The research into Enceladus's geysers was carried out by Cassini, NASA's hard-working, Saturn-centric space probe -- which has been studying the ringed giant and its many moons for more than ten years.
Since they were first spotted in 2005, scientists have understood the geysers to be some sort of eruption, but they've been at odds over whether the spewed material is solid surface matter exploded as the result of friction or liquid sprayed through surface cracks from the moon's subsurface ocean.
The new infrared analysis technique that allowed scientists to locate and map Enceladus geysers has also offered clues as to their origin. Using Cassini's heat-sensing instruments, scientists were able to correlate the moon's individual geysers with small-scale hot spots -- hot spots too small to be the byproduct of frictional heating, but just the right size to be cause by warm vapor escaping through surface vents.
"Once we had these results in hand, we knew right away heat was not causing the geysers, but vice versa," explained Carolyn Porco, a researcher at the Space Science Institute in Boulder, Colorado, and leader of NASA's Cassini imaging team. "It also told us the geysers are not a near-surface phenomenon, but have much deeper roots."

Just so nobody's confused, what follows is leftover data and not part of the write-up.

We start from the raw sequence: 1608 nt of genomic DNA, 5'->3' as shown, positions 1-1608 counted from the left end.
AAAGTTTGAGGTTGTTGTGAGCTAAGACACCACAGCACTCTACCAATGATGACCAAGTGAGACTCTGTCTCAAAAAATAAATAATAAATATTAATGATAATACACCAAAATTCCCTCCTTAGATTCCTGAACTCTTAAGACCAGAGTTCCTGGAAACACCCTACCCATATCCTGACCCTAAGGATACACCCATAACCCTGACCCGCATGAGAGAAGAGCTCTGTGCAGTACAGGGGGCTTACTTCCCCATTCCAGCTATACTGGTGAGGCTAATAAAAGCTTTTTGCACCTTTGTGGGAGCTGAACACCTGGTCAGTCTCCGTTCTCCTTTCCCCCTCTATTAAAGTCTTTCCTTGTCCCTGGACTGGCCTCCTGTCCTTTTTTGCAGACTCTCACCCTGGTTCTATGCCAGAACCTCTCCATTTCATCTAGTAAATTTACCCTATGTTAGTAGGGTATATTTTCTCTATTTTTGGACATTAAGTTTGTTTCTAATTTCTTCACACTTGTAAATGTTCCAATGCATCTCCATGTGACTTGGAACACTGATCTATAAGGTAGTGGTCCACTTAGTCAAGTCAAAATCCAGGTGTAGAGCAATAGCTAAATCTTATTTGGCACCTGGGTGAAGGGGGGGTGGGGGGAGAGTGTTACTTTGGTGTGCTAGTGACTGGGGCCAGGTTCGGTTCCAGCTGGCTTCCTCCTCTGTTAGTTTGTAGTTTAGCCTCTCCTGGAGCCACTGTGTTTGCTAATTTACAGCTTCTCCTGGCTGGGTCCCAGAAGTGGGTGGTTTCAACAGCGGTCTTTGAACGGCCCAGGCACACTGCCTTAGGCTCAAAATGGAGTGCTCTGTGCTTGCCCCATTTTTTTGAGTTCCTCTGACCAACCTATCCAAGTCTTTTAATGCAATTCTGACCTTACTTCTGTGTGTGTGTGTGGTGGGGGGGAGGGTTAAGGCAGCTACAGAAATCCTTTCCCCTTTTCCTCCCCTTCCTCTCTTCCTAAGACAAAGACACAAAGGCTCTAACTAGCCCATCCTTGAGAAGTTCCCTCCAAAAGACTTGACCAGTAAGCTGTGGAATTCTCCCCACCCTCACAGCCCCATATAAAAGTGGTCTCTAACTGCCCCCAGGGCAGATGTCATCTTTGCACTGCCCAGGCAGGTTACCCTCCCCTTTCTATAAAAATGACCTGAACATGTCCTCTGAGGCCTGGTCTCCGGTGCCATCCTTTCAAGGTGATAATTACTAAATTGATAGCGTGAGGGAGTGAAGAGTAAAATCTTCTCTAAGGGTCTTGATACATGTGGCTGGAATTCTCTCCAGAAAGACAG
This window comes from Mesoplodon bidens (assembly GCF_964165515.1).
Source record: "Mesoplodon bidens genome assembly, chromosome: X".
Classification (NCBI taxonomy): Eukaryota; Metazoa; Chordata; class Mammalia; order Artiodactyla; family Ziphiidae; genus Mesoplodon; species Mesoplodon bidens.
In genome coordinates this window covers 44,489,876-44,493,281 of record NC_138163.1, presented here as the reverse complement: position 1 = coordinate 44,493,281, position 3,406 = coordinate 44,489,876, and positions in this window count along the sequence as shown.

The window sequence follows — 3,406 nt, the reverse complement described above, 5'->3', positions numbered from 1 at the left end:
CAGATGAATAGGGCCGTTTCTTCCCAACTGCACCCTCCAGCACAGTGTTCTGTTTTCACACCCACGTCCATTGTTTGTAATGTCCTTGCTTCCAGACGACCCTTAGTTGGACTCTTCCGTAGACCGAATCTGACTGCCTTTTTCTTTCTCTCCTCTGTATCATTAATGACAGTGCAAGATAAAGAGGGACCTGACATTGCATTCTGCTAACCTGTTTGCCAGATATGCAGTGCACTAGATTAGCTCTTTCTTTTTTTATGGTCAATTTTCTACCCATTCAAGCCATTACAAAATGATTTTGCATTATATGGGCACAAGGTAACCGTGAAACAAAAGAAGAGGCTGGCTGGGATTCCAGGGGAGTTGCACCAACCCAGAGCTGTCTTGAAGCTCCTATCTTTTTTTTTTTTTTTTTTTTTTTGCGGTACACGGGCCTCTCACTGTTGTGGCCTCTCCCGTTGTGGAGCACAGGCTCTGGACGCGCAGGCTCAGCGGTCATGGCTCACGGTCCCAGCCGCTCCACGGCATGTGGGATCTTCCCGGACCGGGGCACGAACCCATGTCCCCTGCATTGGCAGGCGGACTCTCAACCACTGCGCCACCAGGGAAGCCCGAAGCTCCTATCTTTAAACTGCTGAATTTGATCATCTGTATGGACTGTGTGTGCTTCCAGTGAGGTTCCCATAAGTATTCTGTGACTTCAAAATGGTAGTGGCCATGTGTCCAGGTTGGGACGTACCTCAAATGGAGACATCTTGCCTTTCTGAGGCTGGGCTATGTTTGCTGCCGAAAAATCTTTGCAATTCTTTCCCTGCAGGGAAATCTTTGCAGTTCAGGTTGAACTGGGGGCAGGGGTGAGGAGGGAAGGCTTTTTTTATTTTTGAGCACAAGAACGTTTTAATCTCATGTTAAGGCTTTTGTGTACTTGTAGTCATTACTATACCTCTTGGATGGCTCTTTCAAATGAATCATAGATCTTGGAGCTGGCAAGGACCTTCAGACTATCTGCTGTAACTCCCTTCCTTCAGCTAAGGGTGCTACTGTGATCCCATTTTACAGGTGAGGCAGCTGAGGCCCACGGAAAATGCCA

Porco is the lead author of one of two papers on Enceladus's geysers, both published recently in the current online edition of the Astronomical Journal.
If the geysers really are ocean vapors shot through small cracks in the surface, it suggests a probe could one day collect these vapors without having to touch down on the moon's surface. That's an exciting possibility for astronomers who've long suggested Enceladus offers the best chance at locating alien life within the solar system.